1  |  2  |  3  |  4  |  5  |  6  |  7  |  8  |  9  |  10  |  11  |  12  |  13 

Jean Giraud/Moebius 1938-2012: No other artist has so profoundly shaped how we see the future

Worth reading. Jean Giraud/Moebius 1938-2012 | supervillain.
Moebius changed my life. More than once. Many times. Before I began reading his comics, before I was even reading comics. Jean Giraud, either directly through his involvement or indirectly through his influence, created the aesthetic behind Alien, Blade Runner, Akira, Neuromancer, The Fifth Element, Tron, The Abyss, Frank Miller’s Ronin, Frank Quitely’s X-Men, Geoff Darrow, Walt Simonson, Mike Mignola, Taiyo Matsumoto’s No.5, the Empire Strikes Back, and Nausicaa: The Valley of the Wind – all of which I’d obsessed over and metabolized long before I ever read a single page of Moebius’ comics. The most resonant image of the future, the one which has dominated both the fringe and popular cultures of the past 30 years on three separate continents. No artist, let alone a comics artist, has been as singularly influential on the way we as a species see ourselves moving forward. For good or ill, since Moebius, and his contemporaries, imagined what we now think of as the modern urbanized city (or the cyberpunk city), we couldn’t have conceived of it. While that idea has many, many precedents, none of them ring as true. None of them are still relevant. Not one of them captures what city blocks teeming with dozens of kinds of people all together in one space. Walls of faces, some alien, all familiar. None have the locations and trappings of “the future” as used, lived-in. Science fiction in the past 30 years is indelibly linked to Moebius, he is everywhere you look.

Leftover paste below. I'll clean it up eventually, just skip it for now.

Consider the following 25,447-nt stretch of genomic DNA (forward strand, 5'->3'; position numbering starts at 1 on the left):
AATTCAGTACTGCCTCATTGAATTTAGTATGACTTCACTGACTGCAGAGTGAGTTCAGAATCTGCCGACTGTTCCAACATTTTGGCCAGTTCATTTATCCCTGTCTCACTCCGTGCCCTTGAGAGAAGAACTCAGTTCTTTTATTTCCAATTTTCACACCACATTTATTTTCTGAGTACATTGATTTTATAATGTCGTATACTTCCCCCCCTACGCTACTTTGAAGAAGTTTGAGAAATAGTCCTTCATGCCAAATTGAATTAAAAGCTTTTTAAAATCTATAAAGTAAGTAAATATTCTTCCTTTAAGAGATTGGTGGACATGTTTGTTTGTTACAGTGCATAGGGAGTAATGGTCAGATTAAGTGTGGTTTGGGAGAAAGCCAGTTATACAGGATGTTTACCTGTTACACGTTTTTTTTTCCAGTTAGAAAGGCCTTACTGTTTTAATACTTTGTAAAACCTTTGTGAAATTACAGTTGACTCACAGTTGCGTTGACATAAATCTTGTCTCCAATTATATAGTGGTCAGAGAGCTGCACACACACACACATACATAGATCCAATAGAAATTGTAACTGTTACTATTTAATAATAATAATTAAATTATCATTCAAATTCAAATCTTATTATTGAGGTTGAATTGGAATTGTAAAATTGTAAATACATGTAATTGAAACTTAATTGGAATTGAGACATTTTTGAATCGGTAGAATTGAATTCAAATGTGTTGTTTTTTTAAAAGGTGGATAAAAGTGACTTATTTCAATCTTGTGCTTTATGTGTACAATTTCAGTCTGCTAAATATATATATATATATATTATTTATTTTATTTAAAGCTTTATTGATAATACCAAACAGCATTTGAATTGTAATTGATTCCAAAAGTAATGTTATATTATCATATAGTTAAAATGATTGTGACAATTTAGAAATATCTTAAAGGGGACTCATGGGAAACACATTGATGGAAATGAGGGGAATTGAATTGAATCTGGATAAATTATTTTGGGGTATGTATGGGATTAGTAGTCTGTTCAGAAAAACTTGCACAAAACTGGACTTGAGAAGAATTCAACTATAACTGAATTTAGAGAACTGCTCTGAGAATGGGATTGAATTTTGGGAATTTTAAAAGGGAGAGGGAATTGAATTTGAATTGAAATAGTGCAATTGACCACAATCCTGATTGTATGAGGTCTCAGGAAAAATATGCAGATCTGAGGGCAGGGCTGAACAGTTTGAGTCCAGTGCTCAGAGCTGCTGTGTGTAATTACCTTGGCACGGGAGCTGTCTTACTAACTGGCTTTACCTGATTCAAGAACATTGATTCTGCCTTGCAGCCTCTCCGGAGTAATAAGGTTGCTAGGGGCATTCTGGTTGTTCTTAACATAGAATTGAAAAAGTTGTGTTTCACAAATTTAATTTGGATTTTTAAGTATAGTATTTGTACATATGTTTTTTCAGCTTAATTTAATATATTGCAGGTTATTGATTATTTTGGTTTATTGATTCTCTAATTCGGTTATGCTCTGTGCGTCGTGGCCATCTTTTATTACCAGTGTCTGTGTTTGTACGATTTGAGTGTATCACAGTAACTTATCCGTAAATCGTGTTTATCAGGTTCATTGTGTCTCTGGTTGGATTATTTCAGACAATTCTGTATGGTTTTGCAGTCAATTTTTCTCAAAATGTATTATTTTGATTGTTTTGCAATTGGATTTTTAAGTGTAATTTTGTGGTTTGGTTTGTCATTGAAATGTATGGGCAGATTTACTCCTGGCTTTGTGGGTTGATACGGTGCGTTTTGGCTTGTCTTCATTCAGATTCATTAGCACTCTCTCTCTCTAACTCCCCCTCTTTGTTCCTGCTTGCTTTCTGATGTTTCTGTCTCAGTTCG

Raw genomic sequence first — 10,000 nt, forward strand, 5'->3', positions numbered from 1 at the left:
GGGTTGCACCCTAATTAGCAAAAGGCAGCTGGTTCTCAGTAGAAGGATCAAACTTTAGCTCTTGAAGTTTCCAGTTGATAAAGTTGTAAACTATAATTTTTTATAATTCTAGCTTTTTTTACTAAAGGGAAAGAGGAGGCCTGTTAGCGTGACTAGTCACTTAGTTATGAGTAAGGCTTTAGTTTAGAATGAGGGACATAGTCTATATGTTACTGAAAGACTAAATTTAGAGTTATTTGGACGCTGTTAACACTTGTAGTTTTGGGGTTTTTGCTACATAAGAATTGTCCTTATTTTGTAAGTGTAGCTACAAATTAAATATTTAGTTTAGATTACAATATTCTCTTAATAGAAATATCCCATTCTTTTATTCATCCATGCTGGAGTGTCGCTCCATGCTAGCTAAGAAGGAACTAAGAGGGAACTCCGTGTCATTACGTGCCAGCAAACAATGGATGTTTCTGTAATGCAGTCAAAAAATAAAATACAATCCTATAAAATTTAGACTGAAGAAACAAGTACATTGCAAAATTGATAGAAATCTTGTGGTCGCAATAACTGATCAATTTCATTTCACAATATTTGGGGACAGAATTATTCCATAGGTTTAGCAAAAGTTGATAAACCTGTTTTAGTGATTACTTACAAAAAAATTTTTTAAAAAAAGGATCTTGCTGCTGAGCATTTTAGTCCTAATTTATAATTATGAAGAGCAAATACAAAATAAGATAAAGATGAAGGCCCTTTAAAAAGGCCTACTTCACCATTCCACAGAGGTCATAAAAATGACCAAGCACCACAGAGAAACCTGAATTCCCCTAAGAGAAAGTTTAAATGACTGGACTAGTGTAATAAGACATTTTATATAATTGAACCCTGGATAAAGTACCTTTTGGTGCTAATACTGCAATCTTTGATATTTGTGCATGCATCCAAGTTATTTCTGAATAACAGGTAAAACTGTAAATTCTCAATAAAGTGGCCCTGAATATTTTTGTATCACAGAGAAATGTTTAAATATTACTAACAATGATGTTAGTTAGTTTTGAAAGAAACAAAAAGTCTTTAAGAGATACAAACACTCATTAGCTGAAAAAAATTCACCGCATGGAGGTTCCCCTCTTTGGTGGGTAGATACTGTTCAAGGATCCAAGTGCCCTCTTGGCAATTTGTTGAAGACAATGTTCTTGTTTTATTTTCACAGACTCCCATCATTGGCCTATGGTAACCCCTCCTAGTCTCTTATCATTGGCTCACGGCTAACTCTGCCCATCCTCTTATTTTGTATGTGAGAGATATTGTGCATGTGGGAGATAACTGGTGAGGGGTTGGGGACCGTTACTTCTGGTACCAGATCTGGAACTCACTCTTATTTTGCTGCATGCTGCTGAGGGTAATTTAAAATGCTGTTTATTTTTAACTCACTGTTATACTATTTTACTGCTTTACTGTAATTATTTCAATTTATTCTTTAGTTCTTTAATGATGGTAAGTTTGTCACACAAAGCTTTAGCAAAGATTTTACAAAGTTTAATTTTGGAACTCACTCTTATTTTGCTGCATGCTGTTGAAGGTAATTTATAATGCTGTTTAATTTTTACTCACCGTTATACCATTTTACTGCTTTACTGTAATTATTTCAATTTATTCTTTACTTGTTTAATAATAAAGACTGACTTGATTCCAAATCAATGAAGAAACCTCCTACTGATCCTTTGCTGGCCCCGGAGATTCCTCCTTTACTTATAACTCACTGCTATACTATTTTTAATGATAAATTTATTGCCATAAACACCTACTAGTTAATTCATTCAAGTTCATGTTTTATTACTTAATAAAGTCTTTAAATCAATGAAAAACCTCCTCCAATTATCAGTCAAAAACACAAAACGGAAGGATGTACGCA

*Thanks, Jeff!*

The Republican War on Women is working and women are taking notice

Centrist Women Tell of Disenchantment With Republicans - NYTimes.com
As baby showers go, the party Mary Russell attended to celebrate her niece’s first child was sweet, with about a dozen women offering congratulations over ice cream and cake. But somewhere between the baby name game and the gifts, what had been light conversation took a sharp turn toward the personal and political — specifically, the battle over access to birth control and other women’s health issues that have sprung to life on the Republican campaign trail in recent weeks. “We all agreed that this seemed like a throwback to 40 years ago,” said Ms. Russell, 57, a retired teacher from Iowa City who describes herself as an evangelical Christian and “old school” Republican of the moderate mold. Until the baby shower, just two weeks ago, she had favored Mitt Romney for president. Not anymore. She said she might vote for President Obama now. “I didn’t realize I had a strong viewpoint on this until these conversations,” Ms. Russell said. As for the Republican presidential candidates, she added: “If they’re going to decide on women’s reproductive issues, I’m not going to vote for any of them. Women’s reproduction is our own business.” . . .

March 11, 2012

Neighborhood watch captain murders black teen, is not charged with a crime

This Is All Kinds Of Wrong of the Day - The Daily What
The family of a slain black teen is demanding to know why the white neighborhood watch captain who shot him is not behind bars. On February 26th, 28-year-old George Zimmerman, a Seminole State College student, shot and killed 17-year-old high school junior Trayvon Martin in the Orlando, Florida suburb of Sanford. Martin, an African-American whose father and stepmother live in the predominantly white gated community of The Retreat at Twin Lakes, was walking home from a convenience store after purchasing a bag of Skittles, when he was confronted by Zimmerman. The official police report says Zimmerman had earlier called to police to alert them of a “suspicious person in the area” and was told not to pursue. He complained that “They always get away,” before continuing his pursuit. According to Zimmerman’s report, Martin, upon realizing that he was being followed, asked the self-appointed neighborhood watch captain what his problem was. At some point a scuffle ensued, and Zimmerman shot Martin in the chest with his 9mm handgun. He later told police he was acting in self-defense. “He had a gun, and Trayvon had Skittles,” said Benjamin Crump, attorney for Martin’s family. “[The police] say they are still investigating. I’m not sure what there is to investigate.” . . .

Can you destroy the Spider-Man pinata?